"My art is about listening to your soul and creating something that might not be what people expect."
Meet Brandon Thrift, a 26-year-old Sarasota native with a passion for creating art that makes people stop and smile. Thrift is known for flowing pink and green hair, '80s-style reflective sunglasses, faux fur coats—and his technicolor, eclectic street art with a "spread love" message that aims to inspire anyone who stumbles upon his work.
"People will recognize my art on the street and message me through my social media," says Thrift. "It's cool to interact with the people posing with my art or taking it home with them."
Thrift has created several canvases and street paintings that can be found in downtown Sarasota, including a newly commissioned mural on the corner of Cocoanut and Pineapple avenues for Pride Month.
As a part-time artist and part-time musician who marches to the beat of his own drum, Thrift has used social media to his advantage, traveling around the United States creating art. He recently heard from a Colombian woman who found his work while visiting Texas. "She took the piece home with her," he says. "I'm aiming to go international soon."
Since March of 2020, Thrift has created almost 3,000 original pieces of street art with multicolored, spray-painted hearts and his signature "spread love" text. He paints on just about anything he can find—furniture sold on Craigslist, refrigerators or desks left on the side of the road and plain old canvases.
"I was making abstract and carefree stuff," says Thrift. "It snowballed after my first piece, and that's where the idea for art drops came about."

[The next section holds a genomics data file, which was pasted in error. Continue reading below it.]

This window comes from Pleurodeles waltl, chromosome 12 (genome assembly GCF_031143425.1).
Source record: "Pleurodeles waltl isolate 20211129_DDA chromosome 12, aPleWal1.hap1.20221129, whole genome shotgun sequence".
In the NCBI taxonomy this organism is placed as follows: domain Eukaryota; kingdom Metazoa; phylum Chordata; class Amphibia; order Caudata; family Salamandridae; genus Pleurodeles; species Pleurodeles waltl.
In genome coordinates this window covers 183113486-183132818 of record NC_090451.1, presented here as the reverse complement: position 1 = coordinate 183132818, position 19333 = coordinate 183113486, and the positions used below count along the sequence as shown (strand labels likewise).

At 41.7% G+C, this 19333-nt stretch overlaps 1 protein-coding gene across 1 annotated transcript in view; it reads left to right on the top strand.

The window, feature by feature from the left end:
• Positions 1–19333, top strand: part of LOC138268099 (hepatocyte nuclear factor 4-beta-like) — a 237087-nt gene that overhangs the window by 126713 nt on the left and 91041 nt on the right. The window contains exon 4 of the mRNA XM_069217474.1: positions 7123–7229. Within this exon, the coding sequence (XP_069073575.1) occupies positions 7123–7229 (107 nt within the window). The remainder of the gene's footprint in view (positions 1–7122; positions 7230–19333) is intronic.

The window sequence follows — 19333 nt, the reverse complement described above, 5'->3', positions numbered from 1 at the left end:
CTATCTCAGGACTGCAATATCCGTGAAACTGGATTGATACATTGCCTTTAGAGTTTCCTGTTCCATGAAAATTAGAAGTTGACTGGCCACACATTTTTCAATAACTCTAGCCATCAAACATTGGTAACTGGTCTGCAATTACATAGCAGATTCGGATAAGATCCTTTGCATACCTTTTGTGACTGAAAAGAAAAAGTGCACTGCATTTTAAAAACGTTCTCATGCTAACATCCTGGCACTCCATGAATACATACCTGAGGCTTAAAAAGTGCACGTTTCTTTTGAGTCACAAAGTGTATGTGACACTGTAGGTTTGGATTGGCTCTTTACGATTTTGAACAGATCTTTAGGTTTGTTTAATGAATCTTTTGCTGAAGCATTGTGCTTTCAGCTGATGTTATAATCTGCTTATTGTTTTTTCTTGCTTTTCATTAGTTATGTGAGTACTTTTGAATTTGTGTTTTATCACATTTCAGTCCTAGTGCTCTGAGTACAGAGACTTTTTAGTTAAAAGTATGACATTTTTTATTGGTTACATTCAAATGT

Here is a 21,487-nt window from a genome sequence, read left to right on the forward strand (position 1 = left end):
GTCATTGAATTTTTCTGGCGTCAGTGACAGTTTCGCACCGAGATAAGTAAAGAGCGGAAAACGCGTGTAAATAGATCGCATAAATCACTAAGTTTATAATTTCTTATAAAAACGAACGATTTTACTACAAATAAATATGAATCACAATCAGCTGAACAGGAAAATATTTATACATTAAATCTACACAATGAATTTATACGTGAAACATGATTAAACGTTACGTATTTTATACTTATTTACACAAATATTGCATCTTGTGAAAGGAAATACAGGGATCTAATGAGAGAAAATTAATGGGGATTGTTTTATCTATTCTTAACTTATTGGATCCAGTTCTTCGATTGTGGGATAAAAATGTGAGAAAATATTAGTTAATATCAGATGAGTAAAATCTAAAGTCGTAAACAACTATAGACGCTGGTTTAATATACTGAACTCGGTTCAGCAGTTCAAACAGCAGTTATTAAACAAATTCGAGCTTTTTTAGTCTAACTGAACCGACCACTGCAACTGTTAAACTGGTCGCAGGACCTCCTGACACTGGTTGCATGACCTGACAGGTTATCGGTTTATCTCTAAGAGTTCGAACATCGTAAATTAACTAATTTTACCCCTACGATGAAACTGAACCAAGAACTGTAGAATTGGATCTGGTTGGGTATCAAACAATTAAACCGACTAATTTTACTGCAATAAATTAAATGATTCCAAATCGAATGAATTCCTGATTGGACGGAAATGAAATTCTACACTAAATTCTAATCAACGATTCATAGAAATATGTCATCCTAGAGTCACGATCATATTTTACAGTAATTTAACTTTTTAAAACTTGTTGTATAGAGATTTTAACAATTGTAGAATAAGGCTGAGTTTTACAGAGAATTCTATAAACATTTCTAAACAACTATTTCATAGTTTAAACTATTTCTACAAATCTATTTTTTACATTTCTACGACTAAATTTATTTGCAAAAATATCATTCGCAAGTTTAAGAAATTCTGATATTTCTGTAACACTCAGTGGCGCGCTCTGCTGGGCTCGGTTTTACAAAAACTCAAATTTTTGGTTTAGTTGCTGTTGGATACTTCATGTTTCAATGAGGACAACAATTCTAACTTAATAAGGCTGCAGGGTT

Art drops are a popular notion in the street art community. After an artist creates work, they leave it behind in a public place where people will find it. Passersby can then take photos with it for social media or take the piece home with them for free. When the pandemic struck and Thrift had to put his live music endeavors on hold, he turned to his first love, creating art, and began the art drop process around downtown Sarasota. By June 2020, he was ready to take his operation on the road.
Thrift packed up his art supplies and took a cross-country road trip. He drove to 13 states in 21 days, leaving art behind for people to enjoy. He made frequent stops to replenish canvases, paint and other supplies—including trips to local dumpsters or scouring Craigslist postings for funky furniture pieces. "By that time, art dropping became second nature," Thrift recalls. "I was painting and dropping every day."
The national "spread love" mission continues as Thrift hopes to travel to all 50 states. So far, he's traveled 13,000 miles and been to 43 of them, including Hawaii, where someone picked up his work and flew it to Japan. In the next few months, he plans to drive to Montana, South Dakota and North Dakota.
Looking ahead, Thrift hopes to commission more work, find a studio space and make creating art a stable form of income without losing his spark. He also wants to keep inspiring people through art workshops, classes at the YMCA children's summer camp and other interactive events to be themselves—not just during Pride Month, but all year round.
"I was bullied in high school for wearing skinny jeans and whatever I wanted," says Thrift. "Now, my personal style is—pardon my French—I just don't give a f**k. There will always be people who judge, so I wear and create whatever I want. Everybody should do the same. I hope my art reflects this. It might be controversial, or not what people expect, but it's coming from the heart."